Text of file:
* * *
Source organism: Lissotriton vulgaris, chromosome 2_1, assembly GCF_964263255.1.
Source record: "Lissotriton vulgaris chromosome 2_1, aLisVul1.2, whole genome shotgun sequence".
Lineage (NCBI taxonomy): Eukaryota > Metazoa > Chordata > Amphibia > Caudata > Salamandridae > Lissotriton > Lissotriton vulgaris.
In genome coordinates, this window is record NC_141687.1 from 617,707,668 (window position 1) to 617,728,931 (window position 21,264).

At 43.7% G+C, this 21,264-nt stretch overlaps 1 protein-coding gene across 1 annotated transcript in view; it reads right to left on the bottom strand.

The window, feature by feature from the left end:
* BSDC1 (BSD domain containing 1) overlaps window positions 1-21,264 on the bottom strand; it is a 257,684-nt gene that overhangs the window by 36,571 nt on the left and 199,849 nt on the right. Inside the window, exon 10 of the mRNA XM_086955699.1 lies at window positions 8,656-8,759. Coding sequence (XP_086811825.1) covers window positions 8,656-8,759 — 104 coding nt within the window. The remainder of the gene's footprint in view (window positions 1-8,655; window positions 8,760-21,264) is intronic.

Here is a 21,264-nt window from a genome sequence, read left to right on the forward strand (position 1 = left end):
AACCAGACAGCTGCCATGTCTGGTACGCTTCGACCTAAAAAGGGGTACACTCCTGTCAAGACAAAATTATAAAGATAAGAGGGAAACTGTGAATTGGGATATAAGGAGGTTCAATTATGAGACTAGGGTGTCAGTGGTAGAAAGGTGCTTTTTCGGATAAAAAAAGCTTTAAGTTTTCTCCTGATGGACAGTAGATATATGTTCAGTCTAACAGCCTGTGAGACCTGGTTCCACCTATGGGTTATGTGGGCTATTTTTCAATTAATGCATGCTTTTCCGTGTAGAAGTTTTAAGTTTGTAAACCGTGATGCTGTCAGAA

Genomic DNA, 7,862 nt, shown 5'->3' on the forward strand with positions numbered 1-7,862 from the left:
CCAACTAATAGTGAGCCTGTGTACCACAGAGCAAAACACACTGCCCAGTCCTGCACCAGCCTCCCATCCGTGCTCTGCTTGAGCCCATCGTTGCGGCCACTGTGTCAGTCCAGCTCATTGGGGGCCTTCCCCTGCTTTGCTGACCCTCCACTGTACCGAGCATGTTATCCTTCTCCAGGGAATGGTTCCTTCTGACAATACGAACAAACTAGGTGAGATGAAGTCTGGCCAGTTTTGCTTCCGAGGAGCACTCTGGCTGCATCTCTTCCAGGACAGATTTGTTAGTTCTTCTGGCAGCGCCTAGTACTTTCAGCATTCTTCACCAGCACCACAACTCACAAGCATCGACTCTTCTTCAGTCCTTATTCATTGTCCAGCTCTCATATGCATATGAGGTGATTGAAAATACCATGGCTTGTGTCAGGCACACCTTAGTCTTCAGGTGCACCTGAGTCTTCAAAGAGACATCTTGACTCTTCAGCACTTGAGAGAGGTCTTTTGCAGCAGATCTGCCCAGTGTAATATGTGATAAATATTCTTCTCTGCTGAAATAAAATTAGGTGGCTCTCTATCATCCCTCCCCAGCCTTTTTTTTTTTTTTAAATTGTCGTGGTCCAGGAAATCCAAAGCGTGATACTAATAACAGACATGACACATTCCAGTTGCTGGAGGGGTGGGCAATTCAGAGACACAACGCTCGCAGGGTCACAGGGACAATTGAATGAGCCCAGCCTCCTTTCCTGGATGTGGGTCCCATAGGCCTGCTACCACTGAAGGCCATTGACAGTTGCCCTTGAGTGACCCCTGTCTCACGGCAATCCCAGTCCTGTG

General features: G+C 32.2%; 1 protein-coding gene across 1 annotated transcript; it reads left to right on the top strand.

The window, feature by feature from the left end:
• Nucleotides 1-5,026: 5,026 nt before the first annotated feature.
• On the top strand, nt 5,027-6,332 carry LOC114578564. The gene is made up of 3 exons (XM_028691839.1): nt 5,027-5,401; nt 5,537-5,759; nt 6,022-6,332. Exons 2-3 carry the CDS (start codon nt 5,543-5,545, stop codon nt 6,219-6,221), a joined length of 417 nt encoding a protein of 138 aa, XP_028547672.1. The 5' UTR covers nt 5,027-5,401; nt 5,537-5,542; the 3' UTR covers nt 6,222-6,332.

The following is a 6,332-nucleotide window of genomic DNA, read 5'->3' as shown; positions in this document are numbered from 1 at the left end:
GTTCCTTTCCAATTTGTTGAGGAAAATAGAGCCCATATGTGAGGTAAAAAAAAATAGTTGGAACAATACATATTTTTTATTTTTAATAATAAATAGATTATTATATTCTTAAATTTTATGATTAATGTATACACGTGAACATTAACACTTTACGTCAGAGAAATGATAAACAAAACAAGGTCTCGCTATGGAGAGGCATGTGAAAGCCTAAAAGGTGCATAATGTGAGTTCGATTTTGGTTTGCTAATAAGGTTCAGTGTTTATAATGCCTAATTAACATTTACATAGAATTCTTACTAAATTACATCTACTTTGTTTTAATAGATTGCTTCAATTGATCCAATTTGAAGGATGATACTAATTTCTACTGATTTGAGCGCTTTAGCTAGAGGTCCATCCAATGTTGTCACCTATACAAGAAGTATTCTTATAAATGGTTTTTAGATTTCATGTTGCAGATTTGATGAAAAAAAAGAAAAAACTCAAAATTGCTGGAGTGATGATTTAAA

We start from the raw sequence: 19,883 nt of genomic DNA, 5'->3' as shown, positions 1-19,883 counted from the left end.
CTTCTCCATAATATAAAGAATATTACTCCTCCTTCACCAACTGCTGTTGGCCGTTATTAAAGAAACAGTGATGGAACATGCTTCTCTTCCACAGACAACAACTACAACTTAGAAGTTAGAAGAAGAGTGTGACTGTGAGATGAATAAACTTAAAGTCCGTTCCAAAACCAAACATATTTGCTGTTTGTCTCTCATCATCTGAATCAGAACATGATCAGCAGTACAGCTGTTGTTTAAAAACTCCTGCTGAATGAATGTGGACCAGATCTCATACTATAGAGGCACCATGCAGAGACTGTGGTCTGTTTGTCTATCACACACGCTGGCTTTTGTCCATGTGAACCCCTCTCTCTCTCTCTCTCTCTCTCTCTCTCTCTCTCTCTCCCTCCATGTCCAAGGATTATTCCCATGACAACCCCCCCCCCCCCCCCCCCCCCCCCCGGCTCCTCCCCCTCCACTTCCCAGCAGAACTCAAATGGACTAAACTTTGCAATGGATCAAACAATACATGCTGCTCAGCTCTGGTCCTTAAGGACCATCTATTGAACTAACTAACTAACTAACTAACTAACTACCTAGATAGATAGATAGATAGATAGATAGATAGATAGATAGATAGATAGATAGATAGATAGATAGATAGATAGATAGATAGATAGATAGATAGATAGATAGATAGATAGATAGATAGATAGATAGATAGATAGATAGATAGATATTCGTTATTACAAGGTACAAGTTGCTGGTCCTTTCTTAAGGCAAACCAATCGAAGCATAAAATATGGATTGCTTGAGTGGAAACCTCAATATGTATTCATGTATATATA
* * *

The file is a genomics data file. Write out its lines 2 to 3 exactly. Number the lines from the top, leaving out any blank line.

Source record: "Lissotriton vulgaris chromosome 2_1, aLisVul1.2, whole genome shotgun sequence".
Lineage (NCBI taxonomy): Eukaryota > Metazoa > Chordata > Amphibia > Caudata > Salamandridae > Lissotriton > Lissotriton vulgaris.